Every year particularly around the D-Day anniversary in June and Armistice in November, hundreds of friends and relatives and remaining few survivors make the pilgrimage to the world war battle field sites scattered across northern France and Belgium. I know friends who have done it, but it’s something I’ve never done and would like to do, especially the to the Civil War battle sites in America. One thing you never hear about though, is people going to visit the Spanish Civil War battle sites ( apart from probably the Spanish of course). Although a quick google does bring up guided tours of their sites. It’s strange I haven’t heard more about the Spanish Civil War, especially in Ireland, considering the couple of thousand Irish men who went over to fight on both sides of the war. This month’s second book review and blog tour is set during the Spanish Civil War, it’s The Horseman’s Song by Ben Pastor and published by Bitter Lemon Press (www.bitterlemonpress.com) on the 14th February.
Spain 1937, in the midst of the bloody Spanish Civil we find German Officer and Detective, Martin Von Bora assigned to the Sierras of Aragon in South Western Spain. Where he’s fighting with the Spanish Foreign Legion. There he discovers the body of Federico Garcia Lorca , the brilliant Spanish poet and playwright, as he begins what will be a perilous investigation into the murder, he discovers Walton his opposite number in the International Brigades is also looking into Lorca’s death, as he was a friend of the victim. Soon Bora and Walton join forces and their joint investigation culminates in a thrilling chase after writers killer.
This is the sixth novel in Ben Pastor’s historical detective series featuring Martin Von Bora but my first occasion to make his acquaintance. Researching the other novels prior to writing this I was surprised to find that this is a prequel, being set during the Spanish Civil War. Reading the book, I was intrigued to wonder how Pastor would continue the series, with Von Bora, A Wehrmacht Officer, as a sympathetic lead character as he progressed into the era of World War Two. I anticipated waiting for the next novel to be released but it seems I just need to return to the first and read on from there.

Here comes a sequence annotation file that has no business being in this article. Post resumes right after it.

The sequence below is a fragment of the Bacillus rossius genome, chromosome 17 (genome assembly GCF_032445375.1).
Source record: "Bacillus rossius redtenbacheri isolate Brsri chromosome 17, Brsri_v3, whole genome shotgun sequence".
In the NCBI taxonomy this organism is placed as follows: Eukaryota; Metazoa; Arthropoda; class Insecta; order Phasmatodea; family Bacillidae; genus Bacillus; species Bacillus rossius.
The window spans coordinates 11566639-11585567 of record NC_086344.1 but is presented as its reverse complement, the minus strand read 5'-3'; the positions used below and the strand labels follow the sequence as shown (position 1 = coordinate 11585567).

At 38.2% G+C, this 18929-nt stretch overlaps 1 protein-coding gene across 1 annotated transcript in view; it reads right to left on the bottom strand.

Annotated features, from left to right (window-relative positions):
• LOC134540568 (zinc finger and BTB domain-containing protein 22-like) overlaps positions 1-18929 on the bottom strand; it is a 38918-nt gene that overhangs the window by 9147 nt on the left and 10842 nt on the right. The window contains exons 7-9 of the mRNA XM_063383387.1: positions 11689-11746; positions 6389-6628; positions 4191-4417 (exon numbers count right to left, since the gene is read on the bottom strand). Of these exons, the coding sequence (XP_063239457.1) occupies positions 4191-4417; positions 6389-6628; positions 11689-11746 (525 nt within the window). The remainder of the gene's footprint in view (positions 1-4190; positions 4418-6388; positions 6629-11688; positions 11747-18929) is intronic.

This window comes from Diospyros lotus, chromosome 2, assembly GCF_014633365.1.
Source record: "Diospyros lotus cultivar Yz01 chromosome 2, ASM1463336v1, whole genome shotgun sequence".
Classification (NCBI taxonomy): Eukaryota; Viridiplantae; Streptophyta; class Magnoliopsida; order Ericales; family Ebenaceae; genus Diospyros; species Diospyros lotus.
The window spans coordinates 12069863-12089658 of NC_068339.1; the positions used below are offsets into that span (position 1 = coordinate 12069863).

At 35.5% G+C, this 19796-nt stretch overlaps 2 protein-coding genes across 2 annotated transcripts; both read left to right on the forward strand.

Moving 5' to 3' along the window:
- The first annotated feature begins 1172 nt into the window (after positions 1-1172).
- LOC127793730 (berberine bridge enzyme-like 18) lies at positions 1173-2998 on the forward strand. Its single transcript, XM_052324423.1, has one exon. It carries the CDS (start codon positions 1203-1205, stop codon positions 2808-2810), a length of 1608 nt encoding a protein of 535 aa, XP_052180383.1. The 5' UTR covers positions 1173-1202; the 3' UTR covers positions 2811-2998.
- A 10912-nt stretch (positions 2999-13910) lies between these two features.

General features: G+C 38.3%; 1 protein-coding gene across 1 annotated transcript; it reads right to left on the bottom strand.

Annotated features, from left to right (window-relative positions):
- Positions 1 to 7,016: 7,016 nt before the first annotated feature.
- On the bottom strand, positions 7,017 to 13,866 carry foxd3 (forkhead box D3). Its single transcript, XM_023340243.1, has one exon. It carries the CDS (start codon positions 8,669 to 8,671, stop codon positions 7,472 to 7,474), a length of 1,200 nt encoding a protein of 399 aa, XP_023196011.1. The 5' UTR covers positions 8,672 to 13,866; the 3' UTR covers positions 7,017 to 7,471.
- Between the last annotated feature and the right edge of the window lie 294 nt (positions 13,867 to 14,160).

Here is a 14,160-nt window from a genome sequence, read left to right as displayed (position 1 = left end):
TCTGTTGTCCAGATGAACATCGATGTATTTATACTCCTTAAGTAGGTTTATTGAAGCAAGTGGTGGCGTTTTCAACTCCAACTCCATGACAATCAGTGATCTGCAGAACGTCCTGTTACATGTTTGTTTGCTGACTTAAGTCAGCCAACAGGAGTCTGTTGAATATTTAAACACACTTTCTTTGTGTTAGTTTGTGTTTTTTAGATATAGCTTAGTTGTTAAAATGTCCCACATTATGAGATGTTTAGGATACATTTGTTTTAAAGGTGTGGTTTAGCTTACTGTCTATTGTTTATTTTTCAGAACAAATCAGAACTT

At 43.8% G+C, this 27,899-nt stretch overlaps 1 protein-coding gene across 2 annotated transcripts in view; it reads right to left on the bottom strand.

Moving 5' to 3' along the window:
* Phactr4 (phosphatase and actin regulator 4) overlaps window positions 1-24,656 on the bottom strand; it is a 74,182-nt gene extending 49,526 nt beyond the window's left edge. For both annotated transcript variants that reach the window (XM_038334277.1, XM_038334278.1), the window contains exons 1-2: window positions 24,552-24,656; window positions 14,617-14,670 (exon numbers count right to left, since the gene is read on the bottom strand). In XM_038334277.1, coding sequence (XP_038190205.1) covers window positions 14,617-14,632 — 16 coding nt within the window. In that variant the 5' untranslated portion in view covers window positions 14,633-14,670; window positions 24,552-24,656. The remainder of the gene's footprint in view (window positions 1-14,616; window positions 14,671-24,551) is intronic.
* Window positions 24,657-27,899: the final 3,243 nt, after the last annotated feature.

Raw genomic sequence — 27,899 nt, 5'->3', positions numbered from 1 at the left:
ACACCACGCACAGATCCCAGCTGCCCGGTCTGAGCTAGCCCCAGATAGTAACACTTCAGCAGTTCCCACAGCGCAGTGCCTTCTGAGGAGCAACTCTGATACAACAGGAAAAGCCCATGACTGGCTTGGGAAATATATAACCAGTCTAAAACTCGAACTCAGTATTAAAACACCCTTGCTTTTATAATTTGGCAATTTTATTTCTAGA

I found this an engrossing read. It is certainly a slow burn. Pastor is known for her accurate wartime settings and this is the case here. However, she doesn’t give us an overall history lesson. She focuses attention on one death and on the lives of two groups of antagonists. The opposing forces occupying two elevated positions above the sierra. They spend their time surviving the heat, deprivation and boredom while they await news of the next offensive. Von Bora himself , has just taken command of the nationalist post after the previous lieutenant was shot. He is a German officer, taking orders from the Nationalist army but carrying out his own intelligence gathering for his German superiors. His counterpart on the Internationalist post is Phillip (Felipe) Walton, who is an American volunteer. Felipe has survived world war one but was unable to settle back into civilian life and left his life and marriage to fight in the Spanish civil war, bringing his secrets and fears along.